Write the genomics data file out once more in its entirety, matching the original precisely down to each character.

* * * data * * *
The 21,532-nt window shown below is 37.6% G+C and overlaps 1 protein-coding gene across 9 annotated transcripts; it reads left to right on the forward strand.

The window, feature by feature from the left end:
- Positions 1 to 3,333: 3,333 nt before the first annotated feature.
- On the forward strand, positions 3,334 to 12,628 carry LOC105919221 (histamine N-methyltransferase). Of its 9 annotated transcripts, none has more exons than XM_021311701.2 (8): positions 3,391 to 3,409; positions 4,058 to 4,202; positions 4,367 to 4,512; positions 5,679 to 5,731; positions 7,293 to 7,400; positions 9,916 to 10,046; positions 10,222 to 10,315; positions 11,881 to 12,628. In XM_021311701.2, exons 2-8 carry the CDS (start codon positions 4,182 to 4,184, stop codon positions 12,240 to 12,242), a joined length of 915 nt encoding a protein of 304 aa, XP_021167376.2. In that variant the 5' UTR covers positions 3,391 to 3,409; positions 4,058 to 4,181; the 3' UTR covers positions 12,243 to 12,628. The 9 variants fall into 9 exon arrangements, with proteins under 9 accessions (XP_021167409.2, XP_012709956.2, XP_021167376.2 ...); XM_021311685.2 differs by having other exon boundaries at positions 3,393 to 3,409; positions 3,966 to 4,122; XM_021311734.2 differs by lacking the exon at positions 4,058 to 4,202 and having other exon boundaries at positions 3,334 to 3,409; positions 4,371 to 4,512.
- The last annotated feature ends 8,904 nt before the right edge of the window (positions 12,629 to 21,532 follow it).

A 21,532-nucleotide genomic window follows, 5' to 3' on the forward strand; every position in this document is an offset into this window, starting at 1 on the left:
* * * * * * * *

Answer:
The 21,532-nt window shown below is 37.6% G+C and overlaps 1 protein-coding gene across 9 annotated transcripts; it reads left to right on the forward strand.

The window, feature by feature from the left end:
- Positions 1 to 3,333: 3,333 nt before the first annotated feature.
- On the forward strand, positions 3,334 to 12,628 carry LOC105919221 (histamine N-methyltransferase). Of its 9 annotated transcripts, none has more exons than XM_021311701.2 (8): positions 3,391 to 3,409; positions 4,058 to 4,202; positions 4,367 to 4,512; positions 5,679 to 5,731; positions 7,293 to 7,400; positions 9,916 to 10,046; positions 10,222 to 10,315; positions 11,881 to 12,628. In XM_021311701.2, exons 2-8 carry the CDS (start codon positions 4,182 to 4,184, stop codon positions 12,240 to 12,242), a joined length of 915 nt encoding a protein of 304 aa, XP_021167376.2. In that variant the 5' UTR covers positions 3,391 to 3,409; positions 4,058 to 4,181; the 3' UTR covers positions 12,243 to 12,628. The 9 variants fall into 9 exon arrangements, with proteins under 9 accessions (XP_021167409.2, XP_012709956.2, XP_021167376.2 ...); XM_021311685.2 differs by having other exon boundaries at positions 3,393 to 3,409; positions 3,966 to 4,122; XM_021311734.2 differs by lacking the exon at positions 4,058 to 4,202 and having other exon boundaries at positions 3,334 to 3,409; positions 4,371 to 4,512.
- The last annotated feature ends 8,904 nt before the right edge of the window (positions 12,629 to 21,532 follow it).

A 21,532-nucleotide genomic window follows, 5' to 3' on the forward strand; every position in this document is an offset into this window, starting at 1 on the left: